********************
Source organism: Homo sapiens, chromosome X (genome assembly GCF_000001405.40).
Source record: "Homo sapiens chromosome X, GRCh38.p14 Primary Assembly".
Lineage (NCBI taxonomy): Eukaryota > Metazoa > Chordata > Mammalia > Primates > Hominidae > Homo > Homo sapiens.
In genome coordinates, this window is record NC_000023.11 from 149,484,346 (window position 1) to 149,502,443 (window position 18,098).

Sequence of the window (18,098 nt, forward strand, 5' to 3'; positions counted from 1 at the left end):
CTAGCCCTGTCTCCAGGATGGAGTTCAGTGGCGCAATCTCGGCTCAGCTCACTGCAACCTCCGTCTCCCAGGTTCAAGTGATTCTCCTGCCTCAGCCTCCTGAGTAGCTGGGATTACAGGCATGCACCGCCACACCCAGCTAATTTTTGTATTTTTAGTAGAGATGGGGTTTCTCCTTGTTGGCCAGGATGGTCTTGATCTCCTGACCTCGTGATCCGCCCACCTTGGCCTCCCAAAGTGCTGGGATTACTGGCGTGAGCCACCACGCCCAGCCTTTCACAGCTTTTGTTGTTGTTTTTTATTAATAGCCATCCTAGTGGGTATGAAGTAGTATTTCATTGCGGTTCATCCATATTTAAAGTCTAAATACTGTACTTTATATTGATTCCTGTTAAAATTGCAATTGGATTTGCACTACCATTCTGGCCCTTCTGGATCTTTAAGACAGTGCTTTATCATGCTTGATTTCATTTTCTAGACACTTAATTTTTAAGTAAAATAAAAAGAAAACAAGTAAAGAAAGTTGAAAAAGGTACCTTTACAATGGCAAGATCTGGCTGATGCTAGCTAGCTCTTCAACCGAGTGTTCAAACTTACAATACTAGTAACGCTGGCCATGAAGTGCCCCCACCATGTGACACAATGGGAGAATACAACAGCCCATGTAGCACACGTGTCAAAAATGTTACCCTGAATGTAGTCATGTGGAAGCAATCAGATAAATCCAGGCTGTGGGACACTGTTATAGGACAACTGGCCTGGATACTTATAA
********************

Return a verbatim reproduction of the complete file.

Source organism: Homo sapiens, chromosome X (genome assembly GCF_000001405.40).
Source record: "Homo sapiens chromosome X, GRCh38.p14 Primary Assembly".
Lineage (NCBI taxonomy): Eukaryota > Metazoa > Chordata > Mammalia > Primates > Hominidae > Homo > Homo sapiens.
In genome coordinates, this window is record NC_000023.11 from 149,484,346 (window position 1) to 149,502,443 (window position 18,098).

Sequence of the window (18,098 nt, forward strand, 5' to 3'; positions counted from 1 at the left end):
CTAGCCCTGTCTCCAGGATGGAGTTCAGTGGCGCAATCTCGGCTCAGCTCACTGCAACCTCCGTCTCCCAGGTTCAAGTGATTCTCCTGCCTCAGCCTCCTGAGTAGCTGGGATTACAGGCATGCACCGCCACACCCAGCTAATTTTTGTATTTTTAGTAGAGATGGGGTTTCTCCTTGTTGGCCAGGATGGTCTTGATCTCCTGACCTCGTGATCCGCCCACCTTGGCCTCCCAAAGTGCTGGGATTACTGGCGTGAGCCACCACGCCCAGCCTTTCACAGCTTTTGTTGTTGTTTTTTATTAATAGCCATCCTAGTGGGTATGAAGTAGTATTTCATTGCGGTTCATCCATATTTAAAGTCTAAATACTGTACTTTATATTGATTCCTGTTAAAATTGCAATTGGATTTGCACTACCATTCTGGCCCTTCTGGATCTTTAAGACAGTGCTTTATCATGCTTGATTTCATTTTCTAGACACTTAATTTTTAAGTAAAATAAAAAGAAAACAAGTAAAGAAAGTTGAAAAAGGTACCTTTACAATGGCAAGATCTGGCTGATGCTAGCTAGCTCTTCAACCGAGTGTTCAAACTTACAATACTAGTAACGCTGGCCATGAAGTGCCCCCACCATGTGACACAATGGGAGAATACAACAGCCCATGTAGCACACGTGTCAAAAATGTTACCCTGAATGTAGTCATGTGGAAGCAATCAGATAAATCCAGGCTGTGGGACACTGTTATAGGACAACTGGCCTGGATACTTATAA